Halpern, Allcorn and Botter.
Petitioner was on February 1, 1966 convicted in the Newark Municipal Court of the disorderly persons offense of being an inmate of a disorderly house. A 90-day sentence was suspended, a fine imposed and one year's probation ordered. Thereafter, and in May 1974, he was convicted in the U.S. District Court for violation of the narcotics law. In 1976, petitioner filed the instant petition with the County Court seeking expungement under N.J.S.A. 2A:169-11 of the arrest and conviction records of the 1966 disorderly persons conviction.
The statute in pertinent part provides (N.J.S.A. 2A:169-11):
In all cases wherein a person has been adjudged a disorderly person whereon sentence was suspended or a fine imposed and no subsequent criminal or disorderly person conviction has been entered against such person, it shall be lawful after the lapse of 5 years from the date of such conviction for the person so adjudged a disorderly person to present a duly verified petition to the County Court of the county in which the conviction was entered, setting forth all the facts in the matter and praying for the relief provided for in this act. * * *
Despite the express prohibition that a petitioner seeking expungement must have "no subsequent criminal or disorderly person conviction" against him, the trial judge granted the expungement application. The judge reasoned
that since defendant would have been eligible to have the record expunged in 1971 (after the lapse of five years from the date of that conviction), he was entitled to expungement at any time thereafter without regard to the 1974 federal conviction. The judge interpreted the statute as requiring only that a petitioner have no disorderly persons or criminal convictions within five years following the conviction sought to be expunged, and that any convictions occurring subsequent to the five-year period were irrelevant. The State has appealed from the order of expungement.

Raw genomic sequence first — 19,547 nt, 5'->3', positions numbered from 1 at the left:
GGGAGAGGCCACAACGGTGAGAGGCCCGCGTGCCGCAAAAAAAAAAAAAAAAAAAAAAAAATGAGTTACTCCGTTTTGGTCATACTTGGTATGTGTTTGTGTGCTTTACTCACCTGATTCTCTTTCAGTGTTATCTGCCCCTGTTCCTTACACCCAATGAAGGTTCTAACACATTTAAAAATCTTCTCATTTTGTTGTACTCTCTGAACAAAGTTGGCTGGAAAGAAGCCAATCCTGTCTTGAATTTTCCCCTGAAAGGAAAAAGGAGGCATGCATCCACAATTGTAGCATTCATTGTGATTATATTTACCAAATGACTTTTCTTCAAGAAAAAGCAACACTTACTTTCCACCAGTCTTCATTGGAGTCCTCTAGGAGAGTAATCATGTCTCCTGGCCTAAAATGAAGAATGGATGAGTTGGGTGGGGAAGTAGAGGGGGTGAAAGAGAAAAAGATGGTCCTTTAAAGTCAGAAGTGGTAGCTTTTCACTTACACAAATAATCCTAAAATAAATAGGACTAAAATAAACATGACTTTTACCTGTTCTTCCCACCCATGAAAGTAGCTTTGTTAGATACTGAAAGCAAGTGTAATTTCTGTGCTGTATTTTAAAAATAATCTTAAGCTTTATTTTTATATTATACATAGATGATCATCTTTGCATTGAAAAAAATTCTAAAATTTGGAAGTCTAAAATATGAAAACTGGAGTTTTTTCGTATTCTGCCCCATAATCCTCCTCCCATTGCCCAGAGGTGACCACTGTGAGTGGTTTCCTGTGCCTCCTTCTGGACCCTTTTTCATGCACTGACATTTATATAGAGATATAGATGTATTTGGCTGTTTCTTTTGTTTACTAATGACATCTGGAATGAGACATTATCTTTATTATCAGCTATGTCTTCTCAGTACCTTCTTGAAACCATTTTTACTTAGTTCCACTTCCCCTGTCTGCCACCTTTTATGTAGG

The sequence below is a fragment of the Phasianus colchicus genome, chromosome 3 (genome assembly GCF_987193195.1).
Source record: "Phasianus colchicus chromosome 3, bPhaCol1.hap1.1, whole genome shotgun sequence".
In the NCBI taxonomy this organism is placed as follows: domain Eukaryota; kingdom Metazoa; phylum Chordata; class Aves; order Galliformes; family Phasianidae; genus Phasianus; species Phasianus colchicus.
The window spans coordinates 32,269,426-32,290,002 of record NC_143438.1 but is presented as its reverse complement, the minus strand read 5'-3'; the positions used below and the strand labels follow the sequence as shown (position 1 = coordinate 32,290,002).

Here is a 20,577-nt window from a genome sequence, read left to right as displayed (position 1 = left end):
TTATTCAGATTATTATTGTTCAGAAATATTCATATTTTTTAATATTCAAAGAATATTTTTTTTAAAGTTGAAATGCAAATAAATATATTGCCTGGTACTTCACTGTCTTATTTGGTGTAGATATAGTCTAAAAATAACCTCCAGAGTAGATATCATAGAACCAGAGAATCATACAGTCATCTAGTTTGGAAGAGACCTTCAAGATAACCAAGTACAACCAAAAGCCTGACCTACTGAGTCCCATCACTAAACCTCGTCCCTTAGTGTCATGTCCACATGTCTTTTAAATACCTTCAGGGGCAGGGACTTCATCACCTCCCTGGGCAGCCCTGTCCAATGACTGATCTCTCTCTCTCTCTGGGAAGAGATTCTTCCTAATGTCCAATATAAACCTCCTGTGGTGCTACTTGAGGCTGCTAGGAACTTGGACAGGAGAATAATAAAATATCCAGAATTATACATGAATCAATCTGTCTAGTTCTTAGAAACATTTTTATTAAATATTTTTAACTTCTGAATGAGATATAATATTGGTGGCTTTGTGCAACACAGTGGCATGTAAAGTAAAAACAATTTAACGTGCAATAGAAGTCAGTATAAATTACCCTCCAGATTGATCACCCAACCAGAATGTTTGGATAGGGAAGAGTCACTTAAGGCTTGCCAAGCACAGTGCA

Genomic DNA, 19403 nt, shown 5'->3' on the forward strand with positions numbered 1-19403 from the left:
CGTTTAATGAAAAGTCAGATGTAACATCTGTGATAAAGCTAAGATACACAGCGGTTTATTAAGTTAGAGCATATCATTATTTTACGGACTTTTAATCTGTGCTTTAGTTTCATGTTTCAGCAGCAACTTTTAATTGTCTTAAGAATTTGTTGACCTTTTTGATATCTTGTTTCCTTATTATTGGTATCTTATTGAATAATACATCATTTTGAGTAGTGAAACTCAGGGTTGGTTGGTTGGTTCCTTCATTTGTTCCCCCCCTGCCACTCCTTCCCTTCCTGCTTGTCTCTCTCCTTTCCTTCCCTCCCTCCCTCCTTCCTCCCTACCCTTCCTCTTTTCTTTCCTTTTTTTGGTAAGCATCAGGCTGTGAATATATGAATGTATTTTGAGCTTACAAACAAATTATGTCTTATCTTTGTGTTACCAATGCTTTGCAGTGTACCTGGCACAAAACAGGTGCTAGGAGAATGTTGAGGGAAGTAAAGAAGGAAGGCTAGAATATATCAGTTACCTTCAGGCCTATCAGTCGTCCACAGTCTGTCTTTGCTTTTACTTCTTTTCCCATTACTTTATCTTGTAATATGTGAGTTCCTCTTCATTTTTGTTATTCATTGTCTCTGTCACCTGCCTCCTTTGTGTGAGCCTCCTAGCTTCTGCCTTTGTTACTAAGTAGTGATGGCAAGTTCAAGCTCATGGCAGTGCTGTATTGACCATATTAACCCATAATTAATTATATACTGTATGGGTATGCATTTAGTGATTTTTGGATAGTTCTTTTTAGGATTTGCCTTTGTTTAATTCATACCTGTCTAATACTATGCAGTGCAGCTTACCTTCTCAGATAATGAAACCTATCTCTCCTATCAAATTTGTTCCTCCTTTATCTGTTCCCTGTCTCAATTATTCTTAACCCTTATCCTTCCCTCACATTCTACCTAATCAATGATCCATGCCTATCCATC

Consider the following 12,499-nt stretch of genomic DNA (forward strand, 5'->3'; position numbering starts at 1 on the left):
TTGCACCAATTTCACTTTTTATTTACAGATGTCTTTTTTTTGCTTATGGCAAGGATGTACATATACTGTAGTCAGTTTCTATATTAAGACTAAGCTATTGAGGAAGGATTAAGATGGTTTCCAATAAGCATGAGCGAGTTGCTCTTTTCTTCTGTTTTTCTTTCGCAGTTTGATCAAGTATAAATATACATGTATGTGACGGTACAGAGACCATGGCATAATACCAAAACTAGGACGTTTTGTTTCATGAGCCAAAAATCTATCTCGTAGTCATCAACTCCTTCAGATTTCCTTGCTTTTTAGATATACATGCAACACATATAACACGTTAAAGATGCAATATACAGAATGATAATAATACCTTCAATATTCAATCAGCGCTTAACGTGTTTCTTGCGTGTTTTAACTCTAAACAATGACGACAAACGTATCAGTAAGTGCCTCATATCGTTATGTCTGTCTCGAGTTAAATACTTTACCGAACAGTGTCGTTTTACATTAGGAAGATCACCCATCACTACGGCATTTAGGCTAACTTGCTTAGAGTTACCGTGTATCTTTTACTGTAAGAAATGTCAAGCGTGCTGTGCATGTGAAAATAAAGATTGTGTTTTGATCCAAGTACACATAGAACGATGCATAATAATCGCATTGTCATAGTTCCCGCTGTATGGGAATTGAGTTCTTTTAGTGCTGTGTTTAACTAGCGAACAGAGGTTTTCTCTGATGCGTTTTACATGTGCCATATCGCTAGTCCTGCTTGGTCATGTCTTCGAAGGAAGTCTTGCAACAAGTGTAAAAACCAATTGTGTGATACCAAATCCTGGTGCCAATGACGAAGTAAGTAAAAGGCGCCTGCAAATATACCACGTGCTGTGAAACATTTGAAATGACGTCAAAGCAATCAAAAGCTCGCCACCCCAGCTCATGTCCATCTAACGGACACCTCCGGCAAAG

The statute imposes two preliminary criteria before the petition for expungement may even be entertained: (1) a minimum period of five years must have elapsed since the date of the conviction sought to be expunged, and (2) the applicant shall not have been convicted of any criminal or disorderly persons offenses between the time of the conviction sought to be expunged and the time of the filing of the petition. The language of the statute is plain and unambiguous in this respect; its intendment is clear and admits of no interpretation such as that made by the trial judge. Cf., State v. Petti , 142 N.J. Super. 283 (App. Div. 1976).
It is observed that, in addition to expunging the record of petitioner's conviction, the trial judge also directed the expungement of the arrest record for this offense. The foregoing statute (N.J.S.A. 2A:169-11) authorizes expungement solely from the court records of "all evidence of said conviction," In re Application of Raynor , 123 N.J. Super. 526 (App. Div. 1973). Expungement of arrest records is controlled by N.J.S.A. 2A:85-15, which permits expungement only where the charge is dismissed against the defendant or the defendant is discharged without conviction or is acquitted. Defendant here was convicted of the offense. Consequently, the trial judge was without the power to order the expungement of the arrest records.
Accordingly, the order of expungement is reversed and the cause is remanded to the Essex County Court with directions to enter ...